Eileen Rafferty compresses a six-week course on the history of photographic art into a two-hour discussion in this video, and does a great job summarizing the visual styles of the various movements and demonstrating work from the photographers who are considered part of these movements.
From Pictorialism and the Photo Secession Movement all the way to New Social Landscape and Postmodernism, she discusses the recurring dilemma that surrounds the idea of photography as an art, and the actions and reactions fueling these philosphies. Throughout the talk, she specifies the visual characteristics of each movement, shows how they have reappeared throughout the medium’s history, and encourages us to incorporate these visual styles into our own work.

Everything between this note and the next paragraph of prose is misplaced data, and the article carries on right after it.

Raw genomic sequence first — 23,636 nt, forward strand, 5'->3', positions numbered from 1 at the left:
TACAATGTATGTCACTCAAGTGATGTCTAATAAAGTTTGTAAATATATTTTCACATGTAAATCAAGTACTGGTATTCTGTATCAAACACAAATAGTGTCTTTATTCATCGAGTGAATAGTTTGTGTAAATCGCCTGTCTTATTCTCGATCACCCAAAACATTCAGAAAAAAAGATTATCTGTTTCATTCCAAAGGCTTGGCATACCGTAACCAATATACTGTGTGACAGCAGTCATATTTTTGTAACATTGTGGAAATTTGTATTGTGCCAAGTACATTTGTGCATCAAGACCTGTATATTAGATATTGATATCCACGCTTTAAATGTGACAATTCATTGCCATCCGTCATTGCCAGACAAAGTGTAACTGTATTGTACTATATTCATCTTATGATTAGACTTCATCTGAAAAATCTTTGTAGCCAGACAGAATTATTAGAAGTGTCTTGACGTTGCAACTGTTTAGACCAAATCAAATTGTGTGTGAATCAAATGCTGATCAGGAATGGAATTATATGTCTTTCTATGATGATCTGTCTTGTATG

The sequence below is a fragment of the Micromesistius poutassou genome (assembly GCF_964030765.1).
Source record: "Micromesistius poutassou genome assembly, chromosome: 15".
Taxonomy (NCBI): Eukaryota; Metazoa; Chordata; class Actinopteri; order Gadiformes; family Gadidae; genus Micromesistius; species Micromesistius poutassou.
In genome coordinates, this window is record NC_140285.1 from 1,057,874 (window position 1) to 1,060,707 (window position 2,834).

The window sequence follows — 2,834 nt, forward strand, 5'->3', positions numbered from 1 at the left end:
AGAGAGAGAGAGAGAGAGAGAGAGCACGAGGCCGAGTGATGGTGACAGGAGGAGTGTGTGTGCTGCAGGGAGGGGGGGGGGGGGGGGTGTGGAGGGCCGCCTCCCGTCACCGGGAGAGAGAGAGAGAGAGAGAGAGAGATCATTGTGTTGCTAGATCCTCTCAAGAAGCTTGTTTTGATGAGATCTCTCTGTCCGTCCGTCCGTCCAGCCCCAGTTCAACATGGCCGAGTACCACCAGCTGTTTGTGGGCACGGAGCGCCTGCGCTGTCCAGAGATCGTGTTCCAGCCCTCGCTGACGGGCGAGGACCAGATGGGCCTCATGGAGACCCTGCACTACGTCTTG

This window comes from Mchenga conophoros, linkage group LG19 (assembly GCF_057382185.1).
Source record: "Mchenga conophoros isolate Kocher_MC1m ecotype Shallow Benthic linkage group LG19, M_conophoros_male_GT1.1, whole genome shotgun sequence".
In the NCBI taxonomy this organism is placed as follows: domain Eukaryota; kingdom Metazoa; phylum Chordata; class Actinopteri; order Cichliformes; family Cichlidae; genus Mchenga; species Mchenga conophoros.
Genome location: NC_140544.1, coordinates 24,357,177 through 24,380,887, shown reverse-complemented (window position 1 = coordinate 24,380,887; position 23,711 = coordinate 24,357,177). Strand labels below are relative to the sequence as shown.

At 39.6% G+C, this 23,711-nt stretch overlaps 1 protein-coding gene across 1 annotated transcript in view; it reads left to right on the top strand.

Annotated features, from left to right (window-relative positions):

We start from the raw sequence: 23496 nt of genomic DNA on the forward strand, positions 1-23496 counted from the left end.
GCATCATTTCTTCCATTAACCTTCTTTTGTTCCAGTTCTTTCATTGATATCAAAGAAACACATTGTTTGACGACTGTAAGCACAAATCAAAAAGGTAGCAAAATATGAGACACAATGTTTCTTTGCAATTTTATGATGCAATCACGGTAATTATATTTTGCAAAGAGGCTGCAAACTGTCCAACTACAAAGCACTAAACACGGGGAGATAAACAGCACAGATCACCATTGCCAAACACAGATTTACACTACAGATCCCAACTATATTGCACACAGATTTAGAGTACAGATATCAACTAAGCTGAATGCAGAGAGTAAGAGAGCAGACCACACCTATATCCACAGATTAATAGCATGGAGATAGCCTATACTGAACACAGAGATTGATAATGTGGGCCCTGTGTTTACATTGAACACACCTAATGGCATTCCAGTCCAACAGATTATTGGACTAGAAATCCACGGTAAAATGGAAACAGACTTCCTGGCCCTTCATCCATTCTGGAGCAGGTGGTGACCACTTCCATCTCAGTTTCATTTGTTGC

Interestingly, she demonstrates how the work of various Nineteenth-Century photographers who worked with certain techniques seem decidedly contemporary. And, as Ms. Rafferty offers numerous insightful quotes throughout her talk, I’ll mention a few that stood out.
Henri Cartier-Bresson: “To take a photograph is to align the head, the eye and the heart. It’s a way of life.”
Or Harry Callahan: “The mystery isn’t in the technique, it’s in each of us.”
And finally, when asked by a reporter if the images in his Equivalents photo series were indeed clouds, Alfred Stieglitz responded, “I don’t see why that matters!”